Solar Prayer Wheel
He had the idea before coming to Bhutan and brought solar panels
and motor from home.
The prayer wheel was bought in Bhutan and modified to fit the
Tashi made sure Eric, Pat and I had the necessary accutrements
of incense, yak butter, and scarfs to properly make the solar
Then he takes us to a temple to give the solar prayer wheel
The Temple is up a little hill.
We drive most of the way, then walk.
Before entering the Temple we stop to put an honorary scarf
on the gift.
We got some stares from interested locals.
Of course, no cameras inside!
Also, surprisingly NO WOMEN!
The Temple Caretaker came out and took the solar prayer wheel
from Eric and put it on the alter inside. Then he took the white
scarfs Tashi helped us to get and put them inside on the Buddha
of Compassion (with 11 heads and 1000arms). Then he came with
a tray and we rolled dice. He had a very old book on numberology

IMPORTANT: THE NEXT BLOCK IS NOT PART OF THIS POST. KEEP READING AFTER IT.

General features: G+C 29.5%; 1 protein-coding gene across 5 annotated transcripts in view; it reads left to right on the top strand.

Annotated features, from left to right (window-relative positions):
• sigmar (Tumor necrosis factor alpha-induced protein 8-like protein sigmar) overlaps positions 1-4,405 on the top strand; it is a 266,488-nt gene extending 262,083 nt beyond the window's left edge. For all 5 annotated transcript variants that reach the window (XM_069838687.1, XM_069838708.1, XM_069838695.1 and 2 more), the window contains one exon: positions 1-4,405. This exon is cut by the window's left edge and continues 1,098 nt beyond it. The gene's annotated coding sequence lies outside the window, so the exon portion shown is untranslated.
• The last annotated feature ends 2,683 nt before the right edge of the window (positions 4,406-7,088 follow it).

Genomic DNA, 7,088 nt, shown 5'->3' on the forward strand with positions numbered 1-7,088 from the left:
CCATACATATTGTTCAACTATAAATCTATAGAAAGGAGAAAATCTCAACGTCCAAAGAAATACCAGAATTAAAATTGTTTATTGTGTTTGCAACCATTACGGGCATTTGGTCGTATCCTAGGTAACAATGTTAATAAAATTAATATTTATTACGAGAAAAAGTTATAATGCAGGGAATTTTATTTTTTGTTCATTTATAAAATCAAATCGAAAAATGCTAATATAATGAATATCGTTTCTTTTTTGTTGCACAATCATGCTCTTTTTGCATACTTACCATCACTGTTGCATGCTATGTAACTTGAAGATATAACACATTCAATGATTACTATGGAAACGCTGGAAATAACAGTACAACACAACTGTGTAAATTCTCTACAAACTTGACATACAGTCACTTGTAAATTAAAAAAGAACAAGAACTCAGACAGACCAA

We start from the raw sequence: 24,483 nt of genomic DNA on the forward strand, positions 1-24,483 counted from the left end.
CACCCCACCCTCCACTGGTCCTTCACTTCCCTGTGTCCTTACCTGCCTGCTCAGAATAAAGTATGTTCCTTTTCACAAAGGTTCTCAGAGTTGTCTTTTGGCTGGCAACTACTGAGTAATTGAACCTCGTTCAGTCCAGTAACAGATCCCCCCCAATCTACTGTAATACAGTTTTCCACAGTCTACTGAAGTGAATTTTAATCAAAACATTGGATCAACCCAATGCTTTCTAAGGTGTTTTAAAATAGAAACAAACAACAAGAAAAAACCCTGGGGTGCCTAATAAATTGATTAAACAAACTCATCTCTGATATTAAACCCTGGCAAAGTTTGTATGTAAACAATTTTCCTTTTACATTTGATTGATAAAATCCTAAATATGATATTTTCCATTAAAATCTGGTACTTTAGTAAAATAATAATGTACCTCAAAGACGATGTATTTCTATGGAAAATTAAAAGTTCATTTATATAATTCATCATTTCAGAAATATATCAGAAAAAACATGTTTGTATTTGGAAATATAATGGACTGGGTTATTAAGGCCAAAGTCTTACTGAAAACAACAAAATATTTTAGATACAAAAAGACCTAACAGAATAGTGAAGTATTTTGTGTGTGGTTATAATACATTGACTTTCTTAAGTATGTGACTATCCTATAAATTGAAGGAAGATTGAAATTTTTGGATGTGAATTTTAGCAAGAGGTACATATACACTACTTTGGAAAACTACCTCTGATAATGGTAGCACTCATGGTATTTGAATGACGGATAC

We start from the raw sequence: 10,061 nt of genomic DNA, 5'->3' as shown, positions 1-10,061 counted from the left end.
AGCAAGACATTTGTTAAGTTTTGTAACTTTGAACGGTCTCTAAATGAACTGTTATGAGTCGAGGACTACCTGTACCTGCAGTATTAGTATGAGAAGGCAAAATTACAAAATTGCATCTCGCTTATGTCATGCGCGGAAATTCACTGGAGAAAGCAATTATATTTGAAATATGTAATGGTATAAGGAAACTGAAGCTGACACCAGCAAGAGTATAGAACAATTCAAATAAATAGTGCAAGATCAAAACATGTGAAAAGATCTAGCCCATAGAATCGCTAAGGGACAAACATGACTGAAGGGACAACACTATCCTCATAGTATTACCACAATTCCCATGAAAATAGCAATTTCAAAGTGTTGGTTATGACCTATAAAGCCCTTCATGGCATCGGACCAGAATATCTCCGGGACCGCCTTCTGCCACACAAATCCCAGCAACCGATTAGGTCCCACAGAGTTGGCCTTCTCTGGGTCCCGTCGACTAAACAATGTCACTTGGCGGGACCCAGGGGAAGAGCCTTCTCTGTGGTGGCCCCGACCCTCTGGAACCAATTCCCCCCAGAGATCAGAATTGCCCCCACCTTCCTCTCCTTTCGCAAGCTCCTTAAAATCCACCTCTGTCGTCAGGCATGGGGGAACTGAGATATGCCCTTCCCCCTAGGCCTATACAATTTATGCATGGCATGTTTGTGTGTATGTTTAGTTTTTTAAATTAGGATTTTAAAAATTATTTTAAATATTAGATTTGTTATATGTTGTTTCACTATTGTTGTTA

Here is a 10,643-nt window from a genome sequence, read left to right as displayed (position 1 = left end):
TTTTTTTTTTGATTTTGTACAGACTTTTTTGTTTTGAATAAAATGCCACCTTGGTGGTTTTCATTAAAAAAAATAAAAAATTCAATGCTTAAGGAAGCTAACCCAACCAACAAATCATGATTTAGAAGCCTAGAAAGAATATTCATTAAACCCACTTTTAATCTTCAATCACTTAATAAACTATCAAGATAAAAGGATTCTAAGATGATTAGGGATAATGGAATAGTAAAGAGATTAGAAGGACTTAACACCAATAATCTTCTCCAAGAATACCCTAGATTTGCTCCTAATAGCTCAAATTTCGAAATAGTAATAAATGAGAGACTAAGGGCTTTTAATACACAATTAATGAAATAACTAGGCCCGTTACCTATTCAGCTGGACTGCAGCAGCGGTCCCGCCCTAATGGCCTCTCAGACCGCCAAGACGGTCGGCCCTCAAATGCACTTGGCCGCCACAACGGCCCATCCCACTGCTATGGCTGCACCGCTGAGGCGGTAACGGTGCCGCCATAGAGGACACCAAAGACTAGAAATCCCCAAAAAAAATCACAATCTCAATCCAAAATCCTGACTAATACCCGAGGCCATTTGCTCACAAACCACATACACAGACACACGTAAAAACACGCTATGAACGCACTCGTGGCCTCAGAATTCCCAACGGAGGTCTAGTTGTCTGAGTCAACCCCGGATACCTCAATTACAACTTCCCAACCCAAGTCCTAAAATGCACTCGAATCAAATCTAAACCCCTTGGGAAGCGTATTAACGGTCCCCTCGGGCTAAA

and from it read our fortunes. First you put money on the tray.
Eric rolled a 9, which was said to be good. I rolled a 15 and
the Monk turned to some pages and read in tongue we didn't understand
but Tashi assured us it was the best you could roll. He told
me the Monk said that the "desires I want will come to
be." Geesh, f I only know what I wanted! Then Pat rolled.
Then Eric and the Caretaker went into the alter and Pat and
I were given little brass bowls of melted yak butter and lit
wicks to meditate and pray. I raised the bowl with both hands
over my head and bowed to the Buddha. Pat got down on her knees
and put her forehead to the floor. Then the Monk took our candles
and put them inside on the alter. He came back and touched our
heads with a carved wooden thing in his hand painted black and
gold. Before we left we were given a handful of Holy Water.
This Temple is a place for guidance. I think because it houses
the Buddha of Compassion it is especially a place locals bring
their newborns. Several locals were there with their babies
for blessing and naming. They bring food; eggs, oil, etc as
offerings. The Monk names the child.
We walk out of the Temple clockwise and spin the prayer wheels
on all sides.
The exclusive nature of the Buddist Temple certainly will not